Editor’s Note: This article originally appeared in the August 14, 2017, issue of National Review.
Sandusky, Ohio — My parents weren’t wild about the prospect of a family vacation in Sandusky.
It was 1993, I was eight years old, and we had just had an Internet connection installed in the house. Being a techie sort, I took to it immediately and incessantly. On would go the computer, out would come that devilish screeching noise that those slow old modems used to make, and then, “Welcome!” Such was the global domination of Silicon Valley that, even in rural England, we used the web through America Online.
Once in, the search would begin. From the age of three I’d been obsessed with rollercoasters, and now a world of them beckoned in cyberspace — not, as today, in the form of instant 3D videos or nascent virtual reality, but in the form of digital photographs that took minutes to load, and ancient-looking, text-based “newsgroups” that were populated by a peculiar combination of curious college professors, helpful engineers, and assorted amusement-park nuts who, like myself, were really just slightly hipper trainspotters. From these people I discovered all there was to discover about the topic. I learned how rollercoasters worked. I learned who designed and manufactured them — and where. I learned to distinguish between different types of track, train, brake, wheel, launch mechanism, inversion, force, and restraint. I learned the best seats to ride in, and the best time of day, too. I learned the key moments in the development of the technology, and, to my immense delight, I realized that we were on the cusp of a renaissance. And, as with so much in my life, I learned that all tracks seemed to lead ineluctably to America, where the biggest and best models were being built. Through a small VGA screen, my universe expanded.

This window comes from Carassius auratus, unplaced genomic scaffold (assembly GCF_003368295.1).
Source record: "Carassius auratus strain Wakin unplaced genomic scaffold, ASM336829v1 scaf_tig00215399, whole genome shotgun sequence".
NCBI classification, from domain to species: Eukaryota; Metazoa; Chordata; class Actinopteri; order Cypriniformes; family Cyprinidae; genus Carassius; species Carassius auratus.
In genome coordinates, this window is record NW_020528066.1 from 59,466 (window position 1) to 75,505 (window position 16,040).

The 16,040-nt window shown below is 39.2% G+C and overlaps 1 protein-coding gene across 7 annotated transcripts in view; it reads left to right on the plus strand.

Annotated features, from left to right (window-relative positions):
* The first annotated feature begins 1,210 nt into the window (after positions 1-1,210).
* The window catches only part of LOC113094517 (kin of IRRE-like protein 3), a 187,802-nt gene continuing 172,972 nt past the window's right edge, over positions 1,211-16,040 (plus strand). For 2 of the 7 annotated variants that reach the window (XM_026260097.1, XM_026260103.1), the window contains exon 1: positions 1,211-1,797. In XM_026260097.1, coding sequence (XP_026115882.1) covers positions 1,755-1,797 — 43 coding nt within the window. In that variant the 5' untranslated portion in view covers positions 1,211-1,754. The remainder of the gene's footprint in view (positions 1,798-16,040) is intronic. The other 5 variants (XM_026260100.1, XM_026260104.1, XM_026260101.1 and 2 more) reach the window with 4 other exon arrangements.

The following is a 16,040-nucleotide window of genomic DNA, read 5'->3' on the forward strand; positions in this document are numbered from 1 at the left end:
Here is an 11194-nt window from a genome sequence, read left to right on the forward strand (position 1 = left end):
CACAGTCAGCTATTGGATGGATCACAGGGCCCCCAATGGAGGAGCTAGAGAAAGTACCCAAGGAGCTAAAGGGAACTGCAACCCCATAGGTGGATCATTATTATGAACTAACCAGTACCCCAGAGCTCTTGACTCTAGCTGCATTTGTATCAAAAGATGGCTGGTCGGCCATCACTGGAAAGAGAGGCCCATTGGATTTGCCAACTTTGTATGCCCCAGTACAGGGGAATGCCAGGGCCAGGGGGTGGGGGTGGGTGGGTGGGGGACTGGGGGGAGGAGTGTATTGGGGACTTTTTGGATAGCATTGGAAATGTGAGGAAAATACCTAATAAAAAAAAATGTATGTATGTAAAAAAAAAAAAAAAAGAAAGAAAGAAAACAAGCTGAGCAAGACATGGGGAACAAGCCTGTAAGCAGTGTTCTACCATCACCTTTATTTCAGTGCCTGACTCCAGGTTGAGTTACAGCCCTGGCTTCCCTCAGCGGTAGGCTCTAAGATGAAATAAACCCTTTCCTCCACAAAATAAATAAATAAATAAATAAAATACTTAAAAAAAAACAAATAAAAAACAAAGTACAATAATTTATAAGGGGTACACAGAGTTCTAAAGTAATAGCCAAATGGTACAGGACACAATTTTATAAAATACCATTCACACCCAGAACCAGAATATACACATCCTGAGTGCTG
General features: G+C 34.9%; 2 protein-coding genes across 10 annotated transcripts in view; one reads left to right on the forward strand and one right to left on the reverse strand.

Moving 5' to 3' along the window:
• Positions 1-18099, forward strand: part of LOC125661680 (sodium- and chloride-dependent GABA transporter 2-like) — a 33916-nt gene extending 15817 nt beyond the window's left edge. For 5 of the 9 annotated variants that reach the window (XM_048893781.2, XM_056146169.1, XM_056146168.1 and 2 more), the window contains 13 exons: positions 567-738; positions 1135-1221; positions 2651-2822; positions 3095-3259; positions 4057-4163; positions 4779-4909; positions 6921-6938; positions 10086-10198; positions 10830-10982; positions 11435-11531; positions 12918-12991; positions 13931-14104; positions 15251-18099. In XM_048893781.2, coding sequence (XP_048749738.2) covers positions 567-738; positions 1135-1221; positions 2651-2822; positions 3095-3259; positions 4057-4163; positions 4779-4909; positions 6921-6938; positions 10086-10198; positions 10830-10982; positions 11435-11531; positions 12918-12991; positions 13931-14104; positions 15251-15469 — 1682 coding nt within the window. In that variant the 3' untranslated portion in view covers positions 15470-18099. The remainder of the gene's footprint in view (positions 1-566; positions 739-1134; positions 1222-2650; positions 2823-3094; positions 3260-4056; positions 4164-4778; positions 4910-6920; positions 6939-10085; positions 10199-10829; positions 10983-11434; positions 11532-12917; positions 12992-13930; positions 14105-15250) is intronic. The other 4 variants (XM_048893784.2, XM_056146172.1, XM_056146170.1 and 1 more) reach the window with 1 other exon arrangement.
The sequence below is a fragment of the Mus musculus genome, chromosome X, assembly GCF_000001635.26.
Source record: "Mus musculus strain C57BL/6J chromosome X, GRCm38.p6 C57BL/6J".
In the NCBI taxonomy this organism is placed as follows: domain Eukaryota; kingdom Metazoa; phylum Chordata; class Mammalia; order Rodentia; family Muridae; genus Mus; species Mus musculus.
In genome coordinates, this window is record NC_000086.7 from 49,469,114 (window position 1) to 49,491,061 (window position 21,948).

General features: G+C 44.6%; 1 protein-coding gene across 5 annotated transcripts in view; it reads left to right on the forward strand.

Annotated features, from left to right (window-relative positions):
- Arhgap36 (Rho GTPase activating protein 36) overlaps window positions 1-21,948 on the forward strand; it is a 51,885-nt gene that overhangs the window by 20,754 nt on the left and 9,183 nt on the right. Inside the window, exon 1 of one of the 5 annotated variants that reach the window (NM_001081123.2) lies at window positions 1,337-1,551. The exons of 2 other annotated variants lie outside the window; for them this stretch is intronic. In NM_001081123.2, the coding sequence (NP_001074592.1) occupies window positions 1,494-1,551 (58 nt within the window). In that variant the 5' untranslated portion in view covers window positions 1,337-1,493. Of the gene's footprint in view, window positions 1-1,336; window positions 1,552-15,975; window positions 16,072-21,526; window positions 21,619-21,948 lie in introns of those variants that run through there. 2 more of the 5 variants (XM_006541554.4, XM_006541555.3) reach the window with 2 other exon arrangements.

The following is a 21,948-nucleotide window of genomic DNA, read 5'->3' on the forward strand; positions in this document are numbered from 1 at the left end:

In the course of my frantic research, two words popped up with disproportionate frequency: “Cedar” and “Point.” That, everyone told me, was the place I needed to go. Cedar Point, near Cleveland, Ohio: “America’s Roller Coast.” “If you love rollercoasters,” one guy wrote in the trip reports I’d hang onto, “it’s Mecca.”
Trouble was, I was just eight years old. My parents weren’t averse to taking us to America, and they indulged my manifold obsessions with a patience befitting Job. But the case for Ohio was a weak one indeed. In California, we had friends and family, and there were attractions for everyone to enjoy. Arizona had the Grand Canyon. Florida had the weather. New York the architecture and the shopping. But Ohio? “So we go to Cedar Point?” my mother said one evening. “And then what?”